Of course, when the moon looked good in the finder, it was no where to be found in the 20mm eyepiece. I must have spent fifteen minutes using various screws on the finder and trying to maneuver it into position so that I could see the moon through the finder and the eyepiece simultaneously. At best, I could get into a situation where I could apply “Kentucky windage” and aim the scope appropriately. If the moon was about a quarter of the way to crosshairs, then the moon should be in the eyepiece. If it wasn’t in the eyepiece, I was sometimes able to use the fine adjustment knobs on the tripod to center it in the eyepiece. Of course, other times, I just knocked the tube or the lightweight tripod askew and had to start the whole process over. I was feeling a little frustrated.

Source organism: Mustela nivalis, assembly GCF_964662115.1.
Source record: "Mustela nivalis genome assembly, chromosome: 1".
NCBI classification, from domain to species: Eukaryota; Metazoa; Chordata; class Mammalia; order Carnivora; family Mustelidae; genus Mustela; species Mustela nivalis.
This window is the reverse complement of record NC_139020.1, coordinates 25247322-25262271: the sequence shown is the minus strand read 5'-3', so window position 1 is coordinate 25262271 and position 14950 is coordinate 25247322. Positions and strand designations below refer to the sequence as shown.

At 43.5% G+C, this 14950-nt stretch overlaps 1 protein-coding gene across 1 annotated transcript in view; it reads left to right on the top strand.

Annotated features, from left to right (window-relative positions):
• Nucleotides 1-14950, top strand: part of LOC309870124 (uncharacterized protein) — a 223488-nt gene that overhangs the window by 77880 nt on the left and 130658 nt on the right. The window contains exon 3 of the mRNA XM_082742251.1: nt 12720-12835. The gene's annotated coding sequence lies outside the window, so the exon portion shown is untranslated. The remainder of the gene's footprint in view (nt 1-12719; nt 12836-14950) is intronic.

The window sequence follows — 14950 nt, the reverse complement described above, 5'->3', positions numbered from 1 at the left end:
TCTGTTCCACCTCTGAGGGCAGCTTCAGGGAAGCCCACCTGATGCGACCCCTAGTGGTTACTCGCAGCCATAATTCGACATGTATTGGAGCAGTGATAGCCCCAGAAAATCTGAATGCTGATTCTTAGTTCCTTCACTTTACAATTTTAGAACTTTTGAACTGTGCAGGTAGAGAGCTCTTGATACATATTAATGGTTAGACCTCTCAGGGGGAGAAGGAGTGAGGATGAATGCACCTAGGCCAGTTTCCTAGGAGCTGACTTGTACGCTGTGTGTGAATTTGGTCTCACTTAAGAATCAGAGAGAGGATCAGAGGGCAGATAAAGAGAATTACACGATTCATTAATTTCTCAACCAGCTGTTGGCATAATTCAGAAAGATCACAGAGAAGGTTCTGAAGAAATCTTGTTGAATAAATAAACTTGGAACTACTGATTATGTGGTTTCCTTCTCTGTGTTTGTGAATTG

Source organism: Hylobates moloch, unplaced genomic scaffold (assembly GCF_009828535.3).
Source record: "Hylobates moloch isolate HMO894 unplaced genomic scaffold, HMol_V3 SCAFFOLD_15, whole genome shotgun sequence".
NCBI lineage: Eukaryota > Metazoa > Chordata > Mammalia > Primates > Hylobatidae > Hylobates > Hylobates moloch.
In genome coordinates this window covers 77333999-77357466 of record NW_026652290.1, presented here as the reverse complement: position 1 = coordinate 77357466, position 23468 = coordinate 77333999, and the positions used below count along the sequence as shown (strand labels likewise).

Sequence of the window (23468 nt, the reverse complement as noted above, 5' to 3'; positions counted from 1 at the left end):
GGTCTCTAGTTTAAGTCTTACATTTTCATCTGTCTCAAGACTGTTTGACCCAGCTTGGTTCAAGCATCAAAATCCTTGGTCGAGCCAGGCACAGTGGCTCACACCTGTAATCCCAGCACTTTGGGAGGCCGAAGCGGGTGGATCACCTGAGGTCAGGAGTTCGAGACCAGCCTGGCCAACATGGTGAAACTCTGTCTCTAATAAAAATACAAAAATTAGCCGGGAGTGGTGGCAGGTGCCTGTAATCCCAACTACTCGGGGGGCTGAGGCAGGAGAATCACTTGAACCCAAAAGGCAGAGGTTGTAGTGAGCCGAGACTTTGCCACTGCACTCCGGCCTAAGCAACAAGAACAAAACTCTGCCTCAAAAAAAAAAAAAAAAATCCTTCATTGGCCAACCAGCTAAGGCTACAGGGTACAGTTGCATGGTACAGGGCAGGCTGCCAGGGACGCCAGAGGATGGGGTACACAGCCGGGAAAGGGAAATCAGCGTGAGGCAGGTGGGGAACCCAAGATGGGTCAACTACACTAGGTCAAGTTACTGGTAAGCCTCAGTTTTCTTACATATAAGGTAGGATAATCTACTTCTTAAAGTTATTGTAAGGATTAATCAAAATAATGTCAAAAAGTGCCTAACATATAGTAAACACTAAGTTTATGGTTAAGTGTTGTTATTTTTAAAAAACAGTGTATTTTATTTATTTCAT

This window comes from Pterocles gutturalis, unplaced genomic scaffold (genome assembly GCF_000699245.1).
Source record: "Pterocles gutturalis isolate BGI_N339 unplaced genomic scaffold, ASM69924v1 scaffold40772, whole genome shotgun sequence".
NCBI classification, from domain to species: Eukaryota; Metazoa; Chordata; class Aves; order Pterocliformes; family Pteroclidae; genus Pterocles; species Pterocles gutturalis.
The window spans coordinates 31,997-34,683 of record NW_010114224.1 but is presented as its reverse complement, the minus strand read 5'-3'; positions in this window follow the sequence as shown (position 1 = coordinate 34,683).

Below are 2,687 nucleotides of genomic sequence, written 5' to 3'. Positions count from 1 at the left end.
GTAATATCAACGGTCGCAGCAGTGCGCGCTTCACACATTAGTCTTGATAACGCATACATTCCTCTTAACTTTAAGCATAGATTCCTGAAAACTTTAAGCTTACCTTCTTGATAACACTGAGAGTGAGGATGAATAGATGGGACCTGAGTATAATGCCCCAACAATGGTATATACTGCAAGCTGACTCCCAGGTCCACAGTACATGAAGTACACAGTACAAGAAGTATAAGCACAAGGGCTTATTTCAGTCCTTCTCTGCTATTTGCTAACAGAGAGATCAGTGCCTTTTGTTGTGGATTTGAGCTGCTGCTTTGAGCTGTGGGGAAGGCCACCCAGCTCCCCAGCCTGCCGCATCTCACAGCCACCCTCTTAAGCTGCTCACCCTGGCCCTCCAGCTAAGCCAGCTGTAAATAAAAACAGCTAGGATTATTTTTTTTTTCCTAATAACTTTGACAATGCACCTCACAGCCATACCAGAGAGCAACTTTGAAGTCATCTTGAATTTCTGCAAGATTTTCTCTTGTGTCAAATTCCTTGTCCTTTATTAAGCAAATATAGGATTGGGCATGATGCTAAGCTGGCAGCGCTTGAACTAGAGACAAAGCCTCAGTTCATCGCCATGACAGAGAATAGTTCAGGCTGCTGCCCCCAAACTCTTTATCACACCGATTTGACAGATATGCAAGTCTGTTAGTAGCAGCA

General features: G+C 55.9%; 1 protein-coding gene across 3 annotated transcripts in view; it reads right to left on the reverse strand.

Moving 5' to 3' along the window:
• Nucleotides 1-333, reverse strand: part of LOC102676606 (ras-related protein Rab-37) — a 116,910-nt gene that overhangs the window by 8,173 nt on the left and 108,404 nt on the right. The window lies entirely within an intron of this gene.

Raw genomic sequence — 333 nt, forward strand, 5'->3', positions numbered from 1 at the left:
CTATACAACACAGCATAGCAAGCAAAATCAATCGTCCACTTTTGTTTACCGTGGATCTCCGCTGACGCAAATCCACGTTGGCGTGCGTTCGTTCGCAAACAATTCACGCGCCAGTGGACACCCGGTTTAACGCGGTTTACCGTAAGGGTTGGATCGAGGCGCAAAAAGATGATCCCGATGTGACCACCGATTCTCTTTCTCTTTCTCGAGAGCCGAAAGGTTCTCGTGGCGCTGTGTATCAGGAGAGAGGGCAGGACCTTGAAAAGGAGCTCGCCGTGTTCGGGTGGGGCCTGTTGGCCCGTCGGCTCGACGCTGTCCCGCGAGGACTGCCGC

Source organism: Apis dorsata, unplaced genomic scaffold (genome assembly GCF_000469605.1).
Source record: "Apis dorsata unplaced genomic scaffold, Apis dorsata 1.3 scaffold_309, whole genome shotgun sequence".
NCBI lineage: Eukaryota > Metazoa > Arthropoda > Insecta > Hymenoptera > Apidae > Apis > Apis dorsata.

The connection between the tripod and the scope seems to be the weak link on this tabletop scope. The mounting plate that screws onto scope ring does not seem to hold the scope in a straight up and down Alt-Az orientation. It comes close, but the telescope is always held at a slight angle. It’s not surprising because the box label says it is an “equatorial telescope.” I may be missing something, but there doesn’t seem to be anything equatorial about the provided mount. This little inconsistency made me doubt the manufacturer.